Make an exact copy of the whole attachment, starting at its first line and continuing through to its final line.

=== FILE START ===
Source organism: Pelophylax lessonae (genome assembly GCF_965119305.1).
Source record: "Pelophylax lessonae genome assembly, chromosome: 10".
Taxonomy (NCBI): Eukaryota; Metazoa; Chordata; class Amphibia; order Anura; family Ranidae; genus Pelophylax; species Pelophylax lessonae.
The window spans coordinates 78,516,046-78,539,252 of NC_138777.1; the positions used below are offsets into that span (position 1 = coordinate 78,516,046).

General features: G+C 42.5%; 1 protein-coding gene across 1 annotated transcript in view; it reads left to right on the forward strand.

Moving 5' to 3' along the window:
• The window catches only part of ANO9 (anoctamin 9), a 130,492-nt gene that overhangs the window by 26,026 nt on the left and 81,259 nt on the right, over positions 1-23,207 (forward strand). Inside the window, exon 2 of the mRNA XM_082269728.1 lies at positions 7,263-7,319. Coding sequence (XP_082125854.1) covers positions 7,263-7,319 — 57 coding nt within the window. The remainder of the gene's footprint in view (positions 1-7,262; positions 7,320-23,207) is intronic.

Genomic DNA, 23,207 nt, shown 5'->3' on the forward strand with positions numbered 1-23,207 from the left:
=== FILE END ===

Source organism: Pelophylax lessonae (genome assembly GCF_965119305.1).
Source record: "Pelophylax lessonae genome assembly, chromosome: 10".
Taxonomy (NCBI): Eukaryota; Metazoa; Chordata; class Amphibia; order Anura; family Ranidae; genus Pelophylax; species Pelophylax lessonae.
The window spans coordinates 78,516,046-78,539,252 of NC_138777.1; the positions used below are offsets into that span (position 1 = coordinate 78,516,046).

General features: G+C 42.5%; 1 protein-coding gene across 1 annotated transcript in view; it reads left to right on the forward strand.

Moving 5' to 3' along the window:
• The window catches only part of ANO9 (anoctamin 9), a 130,492-nt gene that overhangs the window by 26,026 nt on the left and 81,259 nt on the right, over positions 1-23,207 (forward strand). Inside the window, exon 2 of the mRNA XM_082269728.1 lies at positions 7,263-7,319. Coding sequence (XP_082125854.1) covers positions 7,263-7,319 — 57 coding nt within the window. The remainder of the gene's footprint in view (positions 1-7,262; positions 7,320-23,207) is intronic.

Genomic DNA, 23,207 nt, shown 5'->3' on the forward strand with positions numbered 1-23,207 from the left: